2011 and I don't want it to be forever lost. I can't donate right now,
and I'm not a programmer, but is there anything I can do to help? This
project has been a faithful friend to me and I want to fight for it in
any way I possibly can.


--

They Ask Me If I'm Happy; I say Yes.

They ask: "How Happy are You?"

I Say: "I'm as happy as a stow away chimpanzee on a banana boat!"







Re: Some mouse navigation questions

Steve Nutt
 

Hello Jean,

 

OK, those are precise movements, but you can’t physically move the mouse up down left or right a few pixels via the keyboard.  I’ve had to do this a few times.  JAWS has better mouse control from the keyboard.  For example, go into JAWS cursor and press Alt+Shift+up, down left or right, to move the mouse by a predefined number of pixels.

 

I’ve had to do this in custom software.

 

All the best

 

Steve

 

From: nvda@nvda.groups.io <nvda@nvda.groups.io> On Behalf Of Gene
Sent: 14 February 2019 22:05
To: nvda@nvda.groups.io
Subject: Re: [nvda] Some mouse navigation questions

 

I haven't compared this to any extent and not for a long time.  It is my impression that JAWS is set by default, or can be set, to announce more graphics, at least in certain cases and that this may matter if you are trying to click on a clickable graphic.  But I'm not sure your distinction as to where things are on screen is correct. 

 

For example, in your example, you want to click on something on the left bottom of the screen.  There are screen review commands in NVDA to move you to the top line of the currewnt navigator object and to the bottom line of the navigator object.  There are commands to move you to the first character of the line you are on and the last character.  That is, the line you are on in the navigator object.

If I want to move to the bottom line, I would use shift 9 using the desktop layout.  If I want to move to the first character, I would then use shift 1. 

 

I can't be sure if this is the kind of thing you are describing you want NVDA to do, but it sounds as though that is part of it.  One thing NVDA doesn't have is a search the screen when in screen review feature.  This is an important feature that should be added.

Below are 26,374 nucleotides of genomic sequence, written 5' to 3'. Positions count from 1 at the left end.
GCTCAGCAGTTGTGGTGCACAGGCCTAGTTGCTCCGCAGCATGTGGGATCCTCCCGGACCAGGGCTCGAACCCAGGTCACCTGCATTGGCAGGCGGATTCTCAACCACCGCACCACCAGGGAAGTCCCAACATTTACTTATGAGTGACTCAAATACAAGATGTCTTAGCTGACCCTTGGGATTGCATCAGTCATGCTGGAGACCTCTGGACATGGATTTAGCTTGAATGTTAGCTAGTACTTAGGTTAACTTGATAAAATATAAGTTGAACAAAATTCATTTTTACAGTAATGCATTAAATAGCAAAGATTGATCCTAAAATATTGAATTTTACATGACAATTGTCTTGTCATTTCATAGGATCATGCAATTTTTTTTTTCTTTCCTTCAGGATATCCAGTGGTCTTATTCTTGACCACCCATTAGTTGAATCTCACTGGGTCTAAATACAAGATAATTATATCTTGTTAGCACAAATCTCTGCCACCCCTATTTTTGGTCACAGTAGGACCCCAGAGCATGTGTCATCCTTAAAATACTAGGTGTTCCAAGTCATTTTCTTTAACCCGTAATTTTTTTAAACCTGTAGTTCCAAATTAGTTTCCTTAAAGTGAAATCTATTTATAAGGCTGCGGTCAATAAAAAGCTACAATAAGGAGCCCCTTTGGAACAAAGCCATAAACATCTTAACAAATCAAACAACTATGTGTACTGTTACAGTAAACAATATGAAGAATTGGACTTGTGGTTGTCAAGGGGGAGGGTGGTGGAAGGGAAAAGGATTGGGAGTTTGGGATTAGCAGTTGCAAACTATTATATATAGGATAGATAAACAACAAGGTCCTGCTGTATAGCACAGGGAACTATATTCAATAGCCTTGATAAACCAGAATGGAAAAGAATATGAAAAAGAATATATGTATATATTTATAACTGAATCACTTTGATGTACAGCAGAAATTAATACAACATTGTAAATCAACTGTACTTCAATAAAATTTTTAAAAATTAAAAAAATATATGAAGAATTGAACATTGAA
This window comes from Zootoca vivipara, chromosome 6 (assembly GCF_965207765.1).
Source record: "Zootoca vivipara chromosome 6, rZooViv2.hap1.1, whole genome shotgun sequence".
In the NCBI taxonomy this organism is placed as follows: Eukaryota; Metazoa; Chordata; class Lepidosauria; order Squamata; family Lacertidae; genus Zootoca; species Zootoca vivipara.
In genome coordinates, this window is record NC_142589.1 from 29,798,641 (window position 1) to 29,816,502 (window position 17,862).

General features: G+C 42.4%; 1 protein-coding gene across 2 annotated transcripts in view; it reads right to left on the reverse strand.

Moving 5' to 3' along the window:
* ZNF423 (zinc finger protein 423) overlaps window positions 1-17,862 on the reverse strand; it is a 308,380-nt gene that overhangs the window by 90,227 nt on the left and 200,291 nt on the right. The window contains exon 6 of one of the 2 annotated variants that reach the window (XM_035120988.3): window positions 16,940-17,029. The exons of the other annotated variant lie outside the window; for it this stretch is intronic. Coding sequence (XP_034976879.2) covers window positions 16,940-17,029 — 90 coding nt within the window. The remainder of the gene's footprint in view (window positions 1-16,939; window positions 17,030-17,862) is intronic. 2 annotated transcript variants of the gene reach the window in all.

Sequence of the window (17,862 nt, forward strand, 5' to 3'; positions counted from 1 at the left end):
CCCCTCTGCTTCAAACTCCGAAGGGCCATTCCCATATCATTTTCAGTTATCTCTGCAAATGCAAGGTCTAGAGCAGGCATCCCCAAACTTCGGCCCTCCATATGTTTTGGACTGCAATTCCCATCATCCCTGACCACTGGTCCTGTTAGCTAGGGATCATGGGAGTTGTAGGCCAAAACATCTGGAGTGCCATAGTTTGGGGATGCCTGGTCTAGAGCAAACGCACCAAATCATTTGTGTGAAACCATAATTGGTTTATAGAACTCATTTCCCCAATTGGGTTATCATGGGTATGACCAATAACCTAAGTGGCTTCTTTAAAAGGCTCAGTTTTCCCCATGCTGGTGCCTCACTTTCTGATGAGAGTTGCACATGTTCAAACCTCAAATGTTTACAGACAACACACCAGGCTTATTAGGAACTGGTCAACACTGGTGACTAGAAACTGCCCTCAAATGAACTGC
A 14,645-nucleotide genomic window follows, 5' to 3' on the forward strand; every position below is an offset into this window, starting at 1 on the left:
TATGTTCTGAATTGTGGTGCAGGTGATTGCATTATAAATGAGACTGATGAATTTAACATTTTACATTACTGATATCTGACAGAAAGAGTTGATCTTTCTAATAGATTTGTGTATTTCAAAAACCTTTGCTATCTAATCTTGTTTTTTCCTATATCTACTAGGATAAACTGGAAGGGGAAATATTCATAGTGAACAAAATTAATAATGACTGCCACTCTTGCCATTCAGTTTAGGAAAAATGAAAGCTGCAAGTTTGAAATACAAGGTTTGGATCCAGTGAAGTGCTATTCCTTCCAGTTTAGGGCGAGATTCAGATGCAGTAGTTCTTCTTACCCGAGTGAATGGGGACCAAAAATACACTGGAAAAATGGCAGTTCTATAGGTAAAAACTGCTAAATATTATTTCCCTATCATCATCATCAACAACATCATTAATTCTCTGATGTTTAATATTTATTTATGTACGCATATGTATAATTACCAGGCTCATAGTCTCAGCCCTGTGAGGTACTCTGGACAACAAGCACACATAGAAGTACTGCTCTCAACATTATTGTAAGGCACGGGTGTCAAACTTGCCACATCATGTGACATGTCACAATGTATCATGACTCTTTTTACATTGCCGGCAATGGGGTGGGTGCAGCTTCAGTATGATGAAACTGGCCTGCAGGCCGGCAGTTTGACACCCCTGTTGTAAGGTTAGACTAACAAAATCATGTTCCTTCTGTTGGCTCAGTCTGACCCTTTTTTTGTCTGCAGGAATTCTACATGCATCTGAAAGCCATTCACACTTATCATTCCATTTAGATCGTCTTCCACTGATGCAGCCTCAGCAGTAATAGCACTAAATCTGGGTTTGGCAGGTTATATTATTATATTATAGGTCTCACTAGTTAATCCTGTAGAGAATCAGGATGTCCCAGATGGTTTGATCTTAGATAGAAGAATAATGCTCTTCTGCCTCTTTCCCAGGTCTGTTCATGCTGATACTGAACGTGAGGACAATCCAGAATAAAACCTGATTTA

There are times you know a certain word or phrase is on a screen in a display with no cursor.  If you want to jump to it, you can't do so now.  If there were a find command, you could.

 

Gene

 

From: Steve Nutt

Sent: Thursday, February 14, 2019 8:42 AM

Subject: Re: [nvda] Some mouse navigation questions

 

Again, you misunderstand what I am saying.

If you need to click on something at the bottom left hand side of the
screen, it is easier to do this with the JAWS cursor, than any feature of
NVDA.  Window-Eyes had it best of all, because it had live mouse keys all
the time.

You can move by graphic, or by clip, for example.

All the best

Steve

-----Original Message-----
From: nvda@nvda.groups.io <nvda@nvda.groups.io> On Behalf Of Monte Single
Sent: 14 February 2019 14:38
To: nvda@nvda.groups.io
Subject: Re: [nvda] Some mouse navigation questions

No, I do not  think there are any visual enhancements in nvda. The name
itself says it; Non visual display access.

-----Original Message-----
From: nvda@nvda.groups.io [mailto:nvda@nvda.groups.io] On Behalf Of Steve
Nutt
Sent: February-14-19 8:29 AM
To: nvda@nvda.groups.io
Subject: Re: [nvda] Some mouse navigation questions

No, this is not true.  Either can be used well with the mouse, and you've